A stubborn and towering wildfire jumped firefighters’ perimeter lines in the hills overlooking Colorado Springs, forcing frantic mandatory evacuation notices for more than 32,000 residents, and destroying an unknown number of homes.
As of Wednesday morning, five wildfires are active in Colorado. Six recent fires are under control. The Button Rock Fire (InciWeb Fire Incident Map and Information) status was designated controlled on June 5, 2012. The Lower North Fork Fire (InciWeb Fire Incident Map and Information) status was designated contained on Monday, April 2, 2012. Three civilians were killed and one firefighter was injured during the Lower North Fork Fire. The Sunrise Mine Fire (Inciweb Fire Incident Map and Information) status was designated contained on June 3, 2012. The Hewlett (InciWeb Fire Incident Map and Information) Fire status was designated contained on May 22, 2012. Springer Fire (InciWeb Springer Fire)
The Springer fire is located 3 miles from Lake George and is burning on the Pike National Forest. The fire is currently estimated at 1145 acres, and was just designated contained on June 23, 2012. There has been no damage to structures; but firefighters sustained three minor injuries during the incident. The Woodland Heights Fire (not found on InciWeb), just west of Estes Park, was small but very destructive, consuming 27 acres (11 hectares) and destroying 22 homes and two other buildings. The Woodland Heights Fire was completely contained by the evening of June 24, 2012.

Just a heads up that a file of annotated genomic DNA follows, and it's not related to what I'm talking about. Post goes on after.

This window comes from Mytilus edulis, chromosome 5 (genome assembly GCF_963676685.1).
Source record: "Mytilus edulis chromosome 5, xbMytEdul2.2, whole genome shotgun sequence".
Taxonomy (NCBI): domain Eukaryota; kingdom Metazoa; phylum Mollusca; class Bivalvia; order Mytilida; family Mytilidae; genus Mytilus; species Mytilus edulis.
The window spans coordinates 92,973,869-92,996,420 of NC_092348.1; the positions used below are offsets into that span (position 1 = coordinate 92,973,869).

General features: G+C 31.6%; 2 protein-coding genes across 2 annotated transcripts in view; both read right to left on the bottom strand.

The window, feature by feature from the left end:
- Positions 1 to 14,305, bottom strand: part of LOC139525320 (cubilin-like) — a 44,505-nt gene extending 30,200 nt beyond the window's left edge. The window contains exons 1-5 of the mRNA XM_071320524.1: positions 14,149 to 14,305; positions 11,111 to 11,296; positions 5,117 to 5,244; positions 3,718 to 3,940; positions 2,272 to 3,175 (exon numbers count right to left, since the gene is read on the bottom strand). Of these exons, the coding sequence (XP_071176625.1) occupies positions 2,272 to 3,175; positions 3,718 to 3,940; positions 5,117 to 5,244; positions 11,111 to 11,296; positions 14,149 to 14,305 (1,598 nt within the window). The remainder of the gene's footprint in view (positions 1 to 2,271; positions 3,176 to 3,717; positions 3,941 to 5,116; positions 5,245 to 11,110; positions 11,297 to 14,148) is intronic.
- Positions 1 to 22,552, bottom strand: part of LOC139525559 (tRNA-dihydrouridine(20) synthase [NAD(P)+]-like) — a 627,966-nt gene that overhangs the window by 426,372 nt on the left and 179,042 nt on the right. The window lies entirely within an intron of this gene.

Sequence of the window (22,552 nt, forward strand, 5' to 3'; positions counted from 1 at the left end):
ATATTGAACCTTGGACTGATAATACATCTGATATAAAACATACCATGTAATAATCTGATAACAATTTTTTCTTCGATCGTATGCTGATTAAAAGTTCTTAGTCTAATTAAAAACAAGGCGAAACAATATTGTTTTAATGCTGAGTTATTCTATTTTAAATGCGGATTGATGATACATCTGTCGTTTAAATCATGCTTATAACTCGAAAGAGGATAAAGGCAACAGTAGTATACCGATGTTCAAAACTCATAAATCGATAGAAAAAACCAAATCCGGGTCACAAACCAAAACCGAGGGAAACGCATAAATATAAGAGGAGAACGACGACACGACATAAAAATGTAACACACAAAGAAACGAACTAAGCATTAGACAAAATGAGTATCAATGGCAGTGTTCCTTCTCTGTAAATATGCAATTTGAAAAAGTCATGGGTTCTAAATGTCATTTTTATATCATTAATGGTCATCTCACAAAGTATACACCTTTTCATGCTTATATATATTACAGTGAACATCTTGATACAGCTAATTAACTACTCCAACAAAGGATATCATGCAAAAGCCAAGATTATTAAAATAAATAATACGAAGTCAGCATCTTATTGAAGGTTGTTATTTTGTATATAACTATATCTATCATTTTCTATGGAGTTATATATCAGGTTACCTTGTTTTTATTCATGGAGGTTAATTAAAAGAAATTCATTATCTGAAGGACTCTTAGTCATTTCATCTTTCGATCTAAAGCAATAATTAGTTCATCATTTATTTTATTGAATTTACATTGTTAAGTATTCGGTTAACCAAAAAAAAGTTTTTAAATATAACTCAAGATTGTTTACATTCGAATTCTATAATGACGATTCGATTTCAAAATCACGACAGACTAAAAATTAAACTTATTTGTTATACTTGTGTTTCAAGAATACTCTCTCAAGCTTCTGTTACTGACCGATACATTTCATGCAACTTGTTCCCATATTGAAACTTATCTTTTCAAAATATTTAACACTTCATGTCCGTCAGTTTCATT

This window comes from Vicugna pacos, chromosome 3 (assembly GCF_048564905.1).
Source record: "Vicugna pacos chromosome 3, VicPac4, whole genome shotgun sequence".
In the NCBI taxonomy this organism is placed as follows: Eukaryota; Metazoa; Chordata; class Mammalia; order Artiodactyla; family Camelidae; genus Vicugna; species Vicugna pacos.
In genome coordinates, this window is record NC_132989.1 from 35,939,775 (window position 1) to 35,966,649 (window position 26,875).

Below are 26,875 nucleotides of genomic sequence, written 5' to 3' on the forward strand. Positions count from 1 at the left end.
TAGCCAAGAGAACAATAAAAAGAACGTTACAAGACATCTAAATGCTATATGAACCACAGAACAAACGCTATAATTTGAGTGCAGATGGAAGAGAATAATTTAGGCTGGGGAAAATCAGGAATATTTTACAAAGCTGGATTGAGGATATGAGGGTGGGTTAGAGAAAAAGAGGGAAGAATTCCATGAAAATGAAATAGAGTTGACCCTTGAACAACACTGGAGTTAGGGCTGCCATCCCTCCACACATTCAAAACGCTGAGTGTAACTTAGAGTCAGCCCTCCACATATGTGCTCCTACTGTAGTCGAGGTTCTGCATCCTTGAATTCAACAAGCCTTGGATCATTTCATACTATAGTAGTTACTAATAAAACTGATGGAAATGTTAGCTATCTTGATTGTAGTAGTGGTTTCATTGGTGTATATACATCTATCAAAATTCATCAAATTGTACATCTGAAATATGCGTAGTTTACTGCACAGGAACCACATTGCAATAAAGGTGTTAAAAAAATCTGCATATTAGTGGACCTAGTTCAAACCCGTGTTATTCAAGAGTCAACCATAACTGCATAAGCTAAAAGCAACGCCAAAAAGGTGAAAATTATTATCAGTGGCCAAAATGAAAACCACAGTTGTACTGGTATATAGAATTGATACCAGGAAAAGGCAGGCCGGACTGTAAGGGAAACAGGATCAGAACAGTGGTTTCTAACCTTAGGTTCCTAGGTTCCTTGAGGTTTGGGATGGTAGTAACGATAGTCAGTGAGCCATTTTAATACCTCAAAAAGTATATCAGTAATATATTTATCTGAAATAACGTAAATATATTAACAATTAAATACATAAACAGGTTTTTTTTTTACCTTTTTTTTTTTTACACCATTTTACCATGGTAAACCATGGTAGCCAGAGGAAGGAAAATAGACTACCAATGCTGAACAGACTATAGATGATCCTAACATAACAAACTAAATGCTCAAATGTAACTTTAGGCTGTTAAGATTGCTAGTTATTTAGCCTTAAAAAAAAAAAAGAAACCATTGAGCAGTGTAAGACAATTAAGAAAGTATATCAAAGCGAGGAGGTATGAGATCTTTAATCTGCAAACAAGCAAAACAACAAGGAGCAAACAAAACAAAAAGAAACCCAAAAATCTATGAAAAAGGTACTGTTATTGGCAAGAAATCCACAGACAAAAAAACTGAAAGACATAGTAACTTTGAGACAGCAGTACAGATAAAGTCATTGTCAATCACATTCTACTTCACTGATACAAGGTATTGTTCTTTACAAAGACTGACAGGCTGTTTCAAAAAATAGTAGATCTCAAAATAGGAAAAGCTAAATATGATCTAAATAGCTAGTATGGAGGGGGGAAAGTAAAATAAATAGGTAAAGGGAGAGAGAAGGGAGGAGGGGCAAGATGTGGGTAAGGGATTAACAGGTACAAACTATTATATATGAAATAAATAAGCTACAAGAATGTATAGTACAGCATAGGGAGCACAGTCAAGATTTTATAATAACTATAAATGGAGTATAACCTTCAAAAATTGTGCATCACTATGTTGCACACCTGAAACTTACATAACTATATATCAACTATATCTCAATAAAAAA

Nearly half of the United States’ airborne fire suppression equipment was operating over Colorado on June 25, 2012, as tens of thousands of acres burned. Fires are active in southwestern Colorado, northeastern Colorado, and multiple locations in central Colorado. As of June 25, more than 2,000 people were fighting the High Park Fire and at least 257 homes were destroyed — making it the most destructive fire in Colorado history.
On June 27, 2012 the Air Force Academy issued a statement saying the military was preparing to dispatch up to 25 more helicopters to join the firefighting effort. Four half of the fleet of eight Air Force C-130 cargo planes equipped as air tankers have been dropping flame-retardant chemicals over the wildfire. The Waldo Canyon Fire threatens the Air Force Academy today bringing an evacuation order there. Yesterday the fire consumed about 9,000 acres in a matter of hours.
High Park Fire (InciWeb Fire Incident Map and Information)
The High Park Fire continued to burn west of Fort Collins. Started by lightning on June 9, 2012, this blaze had consumed 83,205 acres (33,672 hectares), making it the second-largest fire in Colorado history, second to the Hayman Fire that burned in 2002. At least 257 homes were destroyed in the High Park Fire. Good news is that the perimeter did not grow on Tuesday, June 26, 2012, and Wednesday is the first day in a week without a RED FLAG WARNING from the National Weather Service.
Little Sand Fire (InciWeb Fire Incident Map and Information)